The U.S. will see inflation cut in half within six months, according to Mark Zandi of Moody's Analytics.
His call, which comes on the cusp of another key inflation report, hinges on oil prices staying at current levels, supply chain problems continuing to ease and vehicle prices starting to roll over.
Everything else, Zandi believes, can stay the same.
"CPI, the consumer price inflation, will go from something that's now about a low of over 8% year-over-year to something close to half that of 4%," the firm's chief economist told CNBC's "Fast Money" on Wednesday.
The Bureau of Labor Statistics releases its September consumer price index on Thursday. Dow Jones is looking for a 0.3% month-over-month gain, up 8.1% year-over-year.
"The real hard part is going to go from 4% back to down to the Fed's target. And on CPI, the high end of that target is probably 2.5%," Zandi said. "So, that last 150 basis points — 1.5 percentage points — that's going to take a while because that goes to the inflation for services which goes back to wages and the labor market. That has to cool off, and that's going to take some time."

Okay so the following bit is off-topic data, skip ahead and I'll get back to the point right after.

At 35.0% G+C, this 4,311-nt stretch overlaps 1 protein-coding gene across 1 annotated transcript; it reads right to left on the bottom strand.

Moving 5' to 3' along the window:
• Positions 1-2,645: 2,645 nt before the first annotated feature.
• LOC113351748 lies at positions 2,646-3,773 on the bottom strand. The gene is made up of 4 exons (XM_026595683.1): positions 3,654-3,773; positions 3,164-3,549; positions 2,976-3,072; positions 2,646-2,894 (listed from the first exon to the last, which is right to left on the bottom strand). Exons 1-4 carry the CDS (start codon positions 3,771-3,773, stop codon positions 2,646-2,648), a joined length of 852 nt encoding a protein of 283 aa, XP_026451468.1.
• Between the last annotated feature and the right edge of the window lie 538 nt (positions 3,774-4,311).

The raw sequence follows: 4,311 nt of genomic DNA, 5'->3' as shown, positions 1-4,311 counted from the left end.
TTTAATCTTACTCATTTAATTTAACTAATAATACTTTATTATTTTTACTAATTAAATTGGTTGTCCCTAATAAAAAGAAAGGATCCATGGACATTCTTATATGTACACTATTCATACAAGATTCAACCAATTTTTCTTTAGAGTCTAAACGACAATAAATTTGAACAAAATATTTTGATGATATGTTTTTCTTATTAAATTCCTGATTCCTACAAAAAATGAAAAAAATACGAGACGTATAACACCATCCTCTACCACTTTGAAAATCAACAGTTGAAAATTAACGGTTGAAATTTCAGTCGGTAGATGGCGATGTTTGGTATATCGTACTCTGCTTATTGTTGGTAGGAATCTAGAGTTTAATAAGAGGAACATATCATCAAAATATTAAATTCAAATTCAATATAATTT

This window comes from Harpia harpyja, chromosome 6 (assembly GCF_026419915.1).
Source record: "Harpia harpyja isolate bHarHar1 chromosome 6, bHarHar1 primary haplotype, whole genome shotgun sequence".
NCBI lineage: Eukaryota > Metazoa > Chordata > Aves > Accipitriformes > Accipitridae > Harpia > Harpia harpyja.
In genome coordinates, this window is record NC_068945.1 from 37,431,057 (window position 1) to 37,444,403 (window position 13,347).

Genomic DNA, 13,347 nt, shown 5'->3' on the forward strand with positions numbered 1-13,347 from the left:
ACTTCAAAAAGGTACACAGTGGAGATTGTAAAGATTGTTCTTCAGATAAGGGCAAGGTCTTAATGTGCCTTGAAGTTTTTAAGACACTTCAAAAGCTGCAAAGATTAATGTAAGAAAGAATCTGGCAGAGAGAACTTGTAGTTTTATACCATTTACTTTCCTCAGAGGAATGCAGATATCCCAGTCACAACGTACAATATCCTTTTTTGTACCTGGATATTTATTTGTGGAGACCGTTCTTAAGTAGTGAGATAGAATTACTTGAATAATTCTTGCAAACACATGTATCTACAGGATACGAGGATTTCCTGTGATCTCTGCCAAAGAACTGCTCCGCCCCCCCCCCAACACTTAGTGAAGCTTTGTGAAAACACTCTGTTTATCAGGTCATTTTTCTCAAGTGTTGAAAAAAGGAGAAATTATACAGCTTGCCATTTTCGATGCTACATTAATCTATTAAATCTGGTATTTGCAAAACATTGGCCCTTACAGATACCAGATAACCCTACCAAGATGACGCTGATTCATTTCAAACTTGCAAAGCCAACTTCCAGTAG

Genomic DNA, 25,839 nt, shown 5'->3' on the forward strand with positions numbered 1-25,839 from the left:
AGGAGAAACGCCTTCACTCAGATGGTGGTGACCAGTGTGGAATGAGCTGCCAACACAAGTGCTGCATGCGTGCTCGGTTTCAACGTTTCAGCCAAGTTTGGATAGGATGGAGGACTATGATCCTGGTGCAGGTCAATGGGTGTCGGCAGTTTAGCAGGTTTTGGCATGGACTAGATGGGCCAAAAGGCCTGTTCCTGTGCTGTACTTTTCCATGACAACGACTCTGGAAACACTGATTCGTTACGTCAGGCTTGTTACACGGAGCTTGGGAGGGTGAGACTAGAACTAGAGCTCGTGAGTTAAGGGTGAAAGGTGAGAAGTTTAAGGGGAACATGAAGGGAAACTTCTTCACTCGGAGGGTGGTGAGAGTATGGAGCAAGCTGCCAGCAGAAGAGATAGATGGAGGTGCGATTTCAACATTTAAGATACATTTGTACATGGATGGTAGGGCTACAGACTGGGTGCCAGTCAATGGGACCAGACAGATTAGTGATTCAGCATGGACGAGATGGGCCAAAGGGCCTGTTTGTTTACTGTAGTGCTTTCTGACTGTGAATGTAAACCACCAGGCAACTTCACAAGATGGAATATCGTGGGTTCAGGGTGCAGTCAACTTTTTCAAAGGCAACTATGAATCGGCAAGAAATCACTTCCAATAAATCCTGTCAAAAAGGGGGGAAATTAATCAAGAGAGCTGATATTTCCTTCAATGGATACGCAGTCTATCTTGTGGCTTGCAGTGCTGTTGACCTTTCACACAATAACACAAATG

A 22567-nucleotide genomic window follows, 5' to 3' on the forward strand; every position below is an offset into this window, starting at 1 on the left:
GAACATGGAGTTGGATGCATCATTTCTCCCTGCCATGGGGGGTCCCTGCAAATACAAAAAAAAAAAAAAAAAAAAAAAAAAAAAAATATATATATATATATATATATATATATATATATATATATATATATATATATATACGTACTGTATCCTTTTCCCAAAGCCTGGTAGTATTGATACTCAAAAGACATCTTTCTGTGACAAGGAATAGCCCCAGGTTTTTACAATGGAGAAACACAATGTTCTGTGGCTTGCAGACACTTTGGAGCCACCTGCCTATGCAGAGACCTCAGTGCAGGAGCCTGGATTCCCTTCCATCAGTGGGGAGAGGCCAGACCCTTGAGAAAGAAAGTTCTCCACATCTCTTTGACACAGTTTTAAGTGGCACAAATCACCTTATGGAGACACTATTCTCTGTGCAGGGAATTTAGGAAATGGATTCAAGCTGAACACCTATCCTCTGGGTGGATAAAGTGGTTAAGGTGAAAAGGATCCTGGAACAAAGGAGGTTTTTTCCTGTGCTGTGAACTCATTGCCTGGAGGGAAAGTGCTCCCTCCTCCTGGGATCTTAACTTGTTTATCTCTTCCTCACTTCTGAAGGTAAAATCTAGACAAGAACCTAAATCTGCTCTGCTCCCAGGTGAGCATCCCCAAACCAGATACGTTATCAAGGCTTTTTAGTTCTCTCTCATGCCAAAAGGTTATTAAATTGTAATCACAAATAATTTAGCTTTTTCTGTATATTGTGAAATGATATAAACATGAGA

Overall, Zandi believes the Federal Reserve's policy tightening is putting the economy on the right track. He predicts high prices should recede enough to prevent a recession.
"Job growth is starting to throttle back. And then, the next step is to get wage growth moving south, and I think that's likely by early next year," he noted. "That's critical to getting broader service price inflation moderating and getting inflation back to target."
He expects the Fed to pause hikes around the 4.5% or 4.75% level this winter.
"Then, I think they stop and they say, 'hey, look, I'm going to stop here. I'm going to take a look around and see how things play out,'" Zandi said. "If we get into next summer and things are sticking to my script, then we're done. We just hit the terminal rate. They'll keep the funds rate there until 2024. But If I'm wrong… and inflation remains more stubborn, then they'll step on the brakes again and then we'll go into recession."